Another interesting fact is that most tuxedo guppy females will display similar intense colors to the males, though not as extravagant. Appearance wise, females are generally much larger than males, with a rounder body, whereas males are more streamlined with larger flowing tails.

Lifespan And Size Of Tuxedo Guppies

The Tuxedo Guppy has the same size and lifespan as most fancy Guppies. Generally, tuxedo guppies will mostly have a lifespan of around 1-3 years, though there have been cases where they can live up to 5 years. Male Guppies are smaller than females at between 1.5– 3.5cm (0.6 – 1.4 Inches), in size and females are 3–6 cm (1.2–2.4 Inches).

Temperament And Behaviour

Guppies tend to each have an individual personality of their own, while generally, they are very peaceful and sociable fish. Thus, tuxedo guppy fish enjoy schooling and can easily get stressed when they are alone. Therefore, it is best to keep them in one male to two or three females ratio. However, be warned though they are very eager breeders. So if you would like to avoid this, it is best to keep only females. You can try only males, but it may be risky as they may fight.

General Care Of Tuxedo Guppies

One reason why guppy fish are so popular is how easy they are to care for. They are hardy and easily adapt to most water conditions. Indeed, all guppies are ideal for beginners, and even for avid aquarists that enjoy the rarer color variations such as the tuxedo guppy.

Did you know that Guppies can tolerate saline of up to 150%, and you can keep them in a marine aquarium? However, these is not the ideal living conditions for them. Instead, for best quality of life, they prefer slightly brackish freshwater.

Creating An Aquarium For Guppies

Creating an aquarium for guppies
Guppies sleep at night and need a clear indication of day and night. Therefore, LED light would be best during the day, or indirect sunlight.

Many aquarists prefer a more natural habitat for their guppies, including the tuxedo guppy, that mimics their natural home of small streams and water bodies. However, you can decorate your tank to your heart’s content. Guppies love plenty of plants and toys to entertain them. Not only that, but with the right water conditions and a healthy diet, they will easily thrive and may live longer than expected.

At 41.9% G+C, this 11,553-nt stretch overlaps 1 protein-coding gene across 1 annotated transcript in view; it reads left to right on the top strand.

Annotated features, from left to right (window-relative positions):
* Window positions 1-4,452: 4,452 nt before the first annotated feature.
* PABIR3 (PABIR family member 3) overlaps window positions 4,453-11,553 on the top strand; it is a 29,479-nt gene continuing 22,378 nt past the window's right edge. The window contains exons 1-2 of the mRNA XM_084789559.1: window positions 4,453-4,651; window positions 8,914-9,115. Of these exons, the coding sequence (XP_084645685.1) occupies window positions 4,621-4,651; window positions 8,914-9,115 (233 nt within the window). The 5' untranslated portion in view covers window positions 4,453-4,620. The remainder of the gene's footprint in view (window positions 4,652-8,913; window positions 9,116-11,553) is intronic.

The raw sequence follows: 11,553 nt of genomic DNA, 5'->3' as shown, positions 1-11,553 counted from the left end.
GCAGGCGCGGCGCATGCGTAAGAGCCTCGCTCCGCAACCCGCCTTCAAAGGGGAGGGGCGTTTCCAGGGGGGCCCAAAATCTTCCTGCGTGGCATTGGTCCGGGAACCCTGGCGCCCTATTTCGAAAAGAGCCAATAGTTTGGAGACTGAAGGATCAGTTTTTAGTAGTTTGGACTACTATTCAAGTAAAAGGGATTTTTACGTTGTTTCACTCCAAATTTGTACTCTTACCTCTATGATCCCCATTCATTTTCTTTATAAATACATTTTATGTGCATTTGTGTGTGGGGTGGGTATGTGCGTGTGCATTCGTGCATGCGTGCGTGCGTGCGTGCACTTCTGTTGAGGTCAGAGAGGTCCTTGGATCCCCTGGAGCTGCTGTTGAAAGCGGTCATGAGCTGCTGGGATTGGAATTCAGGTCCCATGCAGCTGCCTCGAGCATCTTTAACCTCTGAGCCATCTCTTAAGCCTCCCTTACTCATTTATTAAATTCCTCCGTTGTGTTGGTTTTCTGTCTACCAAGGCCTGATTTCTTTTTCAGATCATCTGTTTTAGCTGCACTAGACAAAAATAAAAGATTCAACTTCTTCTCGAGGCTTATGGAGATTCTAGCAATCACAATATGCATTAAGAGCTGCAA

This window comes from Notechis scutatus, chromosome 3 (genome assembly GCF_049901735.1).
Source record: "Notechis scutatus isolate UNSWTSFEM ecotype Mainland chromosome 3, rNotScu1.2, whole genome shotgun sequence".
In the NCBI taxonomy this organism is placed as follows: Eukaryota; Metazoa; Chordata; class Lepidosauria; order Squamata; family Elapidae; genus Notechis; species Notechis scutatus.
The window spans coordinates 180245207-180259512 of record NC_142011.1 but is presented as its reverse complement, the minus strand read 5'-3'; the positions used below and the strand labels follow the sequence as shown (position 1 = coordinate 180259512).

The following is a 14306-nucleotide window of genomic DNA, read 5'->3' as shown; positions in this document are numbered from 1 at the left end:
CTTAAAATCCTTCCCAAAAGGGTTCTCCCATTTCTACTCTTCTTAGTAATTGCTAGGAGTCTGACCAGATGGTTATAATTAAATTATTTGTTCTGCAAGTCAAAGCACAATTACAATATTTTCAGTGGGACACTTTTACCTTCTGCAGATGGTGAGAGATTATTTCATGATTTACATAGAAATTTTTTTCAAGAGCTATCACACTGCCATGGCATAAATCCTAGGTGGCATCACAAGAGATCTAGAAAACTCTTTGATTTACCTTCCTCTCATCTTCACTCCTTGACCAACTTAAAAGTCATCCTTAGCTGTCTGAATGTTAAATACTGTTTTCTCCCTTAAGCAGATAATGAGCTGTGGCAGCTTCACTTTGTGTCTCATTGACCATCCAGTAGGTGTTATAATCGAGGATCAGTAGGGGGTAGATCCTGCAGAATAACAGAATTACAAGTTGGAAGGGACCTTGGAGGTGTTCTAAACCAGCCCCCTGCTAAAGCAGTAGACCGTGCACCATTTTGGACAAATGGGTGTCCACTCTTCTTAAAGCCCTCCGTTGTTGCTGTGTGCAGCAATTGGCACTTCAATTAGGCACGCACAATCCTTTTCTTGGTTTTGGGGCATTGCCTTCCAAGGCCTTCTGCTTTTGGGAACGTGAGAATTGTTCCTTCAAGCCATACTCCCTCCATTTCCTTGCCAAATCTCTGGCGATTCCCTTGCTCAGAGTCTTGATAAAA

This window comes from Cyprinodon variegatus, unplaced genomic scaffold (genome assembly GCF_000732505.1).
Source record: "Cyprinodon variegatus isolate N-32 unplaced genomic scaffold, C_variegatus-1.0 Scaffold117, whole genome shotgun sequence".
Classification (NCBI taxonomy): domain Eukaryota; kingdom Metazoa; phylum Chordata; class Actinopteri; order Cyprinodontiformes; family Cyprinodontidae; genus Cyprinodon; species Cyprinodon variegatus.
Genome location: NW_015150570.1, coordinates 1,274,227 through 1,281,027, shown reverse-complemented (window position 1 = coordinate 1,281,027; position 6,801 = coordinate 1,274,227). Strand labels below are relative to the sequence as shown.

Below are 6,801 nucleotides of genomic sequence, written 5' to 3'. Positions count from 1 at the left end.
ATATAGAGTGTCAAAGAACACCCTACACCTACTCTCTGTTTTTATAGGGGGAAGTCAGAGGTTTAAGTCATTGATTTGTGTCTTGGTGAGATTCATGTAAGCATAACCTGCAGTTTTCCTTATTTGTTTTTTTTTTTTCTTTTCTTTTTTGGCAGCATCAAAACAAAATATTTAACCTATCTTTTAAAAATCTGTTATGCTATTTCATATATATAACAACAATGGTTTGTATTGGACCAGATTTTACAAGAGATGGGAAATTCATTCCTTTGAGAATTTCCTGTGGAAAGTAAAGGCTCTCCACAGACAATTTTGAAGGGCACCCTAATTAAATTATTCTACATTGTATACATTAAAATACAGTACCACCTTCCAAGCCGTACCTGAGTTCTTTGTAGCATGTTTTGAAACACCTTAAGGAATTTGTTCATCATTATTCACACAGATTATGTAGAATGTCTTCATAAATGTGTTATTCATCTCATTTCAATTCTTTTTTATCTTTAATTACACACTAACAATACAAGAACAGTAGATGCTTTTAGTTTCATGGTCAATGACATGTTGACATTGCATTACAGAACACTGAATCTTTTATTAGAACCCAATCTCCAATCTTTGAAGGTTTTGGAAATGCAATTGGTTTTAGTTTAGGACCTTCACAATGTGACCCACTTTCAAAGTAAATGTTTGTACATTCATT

• Tank Size – 10 to 20 gallons for three Guppies, and 5 gallons per additional fish.
  • Water Conditions – Water with a pH of between 6.5 and 8.5 is ideal, with one tablespoon of salt per 5 gallons. Temperatures should be between 78–82°F (25.5–27.8°C, are ideal, and never below 68 ̊ F (20 ̊ C), which is tolerable but not ideal.
  • Filtration – Choose a filter that is less powerful with a light current, such as a hang-on back, or sponge filter. Guppies are relatively clean and do not generate much waste.
  • Light – Guppies sleep at night and need a clear indication of day and night. Therefore, LED light is best during the day, or indirect sunlight.
  • Heat – You can use a 50 watts per 10-gallon tank heater, as Guppies prefer a more tropical climate. If you live in a warm area, you can get away without a heater.

Decorating Your Tank

Guppies get bored quickly. They do enjoy a well-planted tank with ample swimming space, as well as some hiding spots.

  • Substrate – Substrates such as sand, small gravel, and crushed coral are very easy to clean and will not hold debris. You could even consider Aqua soil, though with Aqua soil you may need additional minerals. For your substrate, choose good contrasting color substrates to show off the vibrant colors of your Tuxedo Guppies.